Joy Soars at The Roberts Academy Dedication
The Roberts family
LAKELAND (Oct. 22, 2010) -- An old Hollywood adage suggests a smart producer will avoid working with children and animals at all costs. But the joyful sounds of children singing and the release of hundreds of butterflies during Friday's dedication ceremony at The Roberts Academy might have convinced even the most hardened moviemaker to try it.
The Florida Southern community joined the students of The Roberts Academy and their teachers, parents, and grandparents in celebrating the formal dedication of Florida's only transitional school for talented children with dyslexia.
Marjorie and Hal Roberts, the Lakeland philanthropists who gave a transformational gift to FSC to found the Academy, were joined at Friday's ceremony by their three children, all FSC alumni, and their nine grandchildren. Three of the Robertses' grandchildren have dyslexia and attended the Schenck School in Atlanta, after which The Roberts Academy has been modeled.
Because of the Robertses' vision and commitment to helping other children, said FSC president Dr. Anne Kerr, "Students enrolled in The Roberts Academy are learning much more than how to read and write. They are experiencing the love of going to school and the joy of learning."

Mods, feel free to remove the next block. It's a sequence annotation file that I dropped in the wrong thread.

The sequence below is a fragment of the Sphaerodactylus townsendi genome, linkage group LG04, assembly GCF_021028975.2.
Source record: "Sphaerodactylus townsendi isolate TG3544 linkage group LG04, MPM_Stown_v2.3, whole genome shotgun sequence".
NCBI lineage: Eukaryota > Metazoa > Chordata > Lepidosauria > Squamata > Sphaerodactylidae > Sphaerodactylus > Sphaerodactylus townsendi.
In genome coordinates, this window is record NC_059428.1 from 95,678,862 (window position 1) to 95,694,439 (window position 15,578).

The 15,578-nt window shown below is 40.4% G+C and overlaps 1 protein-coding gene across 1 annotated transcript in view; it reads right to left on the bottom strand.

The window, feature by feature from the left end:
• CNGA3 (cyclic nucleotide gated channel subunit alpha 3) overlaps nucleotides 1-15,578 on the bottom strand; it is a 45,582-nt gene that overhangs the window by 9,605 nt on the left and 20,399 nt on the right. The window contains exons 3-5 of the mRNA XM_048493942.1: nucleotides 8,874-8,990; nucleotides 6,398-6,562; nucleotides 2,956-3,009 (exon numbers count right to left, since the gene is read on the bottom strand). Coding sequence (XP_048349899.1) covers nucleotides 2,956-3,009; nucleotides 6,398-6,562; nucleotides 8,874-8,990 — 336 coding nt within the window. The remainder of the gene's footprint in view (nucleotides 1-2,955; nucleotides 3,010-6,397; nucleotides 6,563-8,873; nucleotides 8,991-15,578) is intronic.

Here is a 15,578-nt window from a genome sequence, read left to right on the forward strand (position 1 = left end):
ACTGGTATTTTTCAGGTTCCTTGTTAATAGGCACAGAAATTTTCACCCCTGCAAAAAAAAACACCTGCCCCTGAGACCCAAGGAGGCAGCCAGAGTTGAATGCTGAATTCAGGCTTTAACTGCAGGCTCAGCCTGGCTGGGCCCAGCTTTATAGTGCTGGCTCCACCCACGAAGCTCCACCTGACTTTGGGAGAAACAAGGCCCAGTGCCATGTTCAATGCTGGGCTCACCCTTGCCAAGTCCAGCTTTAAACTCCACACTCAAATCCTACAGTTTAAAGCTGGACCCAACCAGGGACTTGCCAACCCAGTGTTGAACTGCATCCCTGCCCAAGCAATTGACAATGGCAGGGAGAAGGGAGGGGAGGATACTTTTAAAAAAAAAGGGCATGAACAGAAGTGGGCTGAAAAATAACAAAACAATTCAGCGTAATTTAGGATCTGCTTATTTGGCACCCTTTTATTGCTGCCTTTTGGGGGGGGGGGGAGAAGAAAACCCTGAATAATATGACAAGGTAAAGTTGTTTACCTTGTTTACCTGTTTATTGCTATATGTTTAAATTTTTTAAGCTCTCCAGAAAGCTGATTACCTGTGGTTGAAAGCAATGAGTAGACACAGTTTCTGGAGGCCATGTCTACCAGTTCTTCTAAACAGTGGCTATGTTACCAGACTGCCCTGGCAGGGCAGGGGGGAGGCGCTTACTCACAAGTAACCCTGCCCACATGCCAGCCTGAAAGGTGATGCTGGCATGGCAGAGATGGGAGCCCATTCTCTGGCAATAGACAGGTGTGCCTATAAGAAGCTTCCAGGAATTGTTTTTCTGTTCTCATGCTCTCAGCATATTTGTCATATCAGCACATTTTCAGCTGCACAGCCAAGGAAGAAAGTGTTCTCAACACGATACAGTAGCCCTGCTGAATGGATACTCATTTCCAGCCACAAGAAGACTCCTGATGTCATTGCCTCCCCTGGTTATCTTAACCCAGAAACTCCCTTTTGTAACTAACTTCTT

There was not a dry eye in the crowd when the Robertses' daughter, Julia, told the story of how her son could work extremely complicated math problems in first grade, but when it was reading time, he would hide in the corner. When she enrolled him in the Schenck School, at first he was angry. Soon, however, he was grateful for what he learned there, and he left the school reading on a high school level. "That flood of emotions returned when my mom and dad e-mailed me photos from The Roberts Academy," Julia said." Twenty-four lives have been changed because of what has been started here."
Hal Roberts added: "At our house in North Carolina, I love to build with rocks -- big rocks, little rocks. I build ledges and planters because at the end of the day, I can see real progress. When we invest in these children and in their endeavors, it is so rewarding, because we can certainly see the progress at the end of the day."
Afterward, the Academy's 24 students received a standing ovation for their rousing rendition of "All God's Critters Got a Place in the Choir." As an analogy of nurturing children in the safe cocoon of the Academy to enable them to fly later, the ceremony concluded with a butterfly release that left the entire crowd looking heavenward and smiling.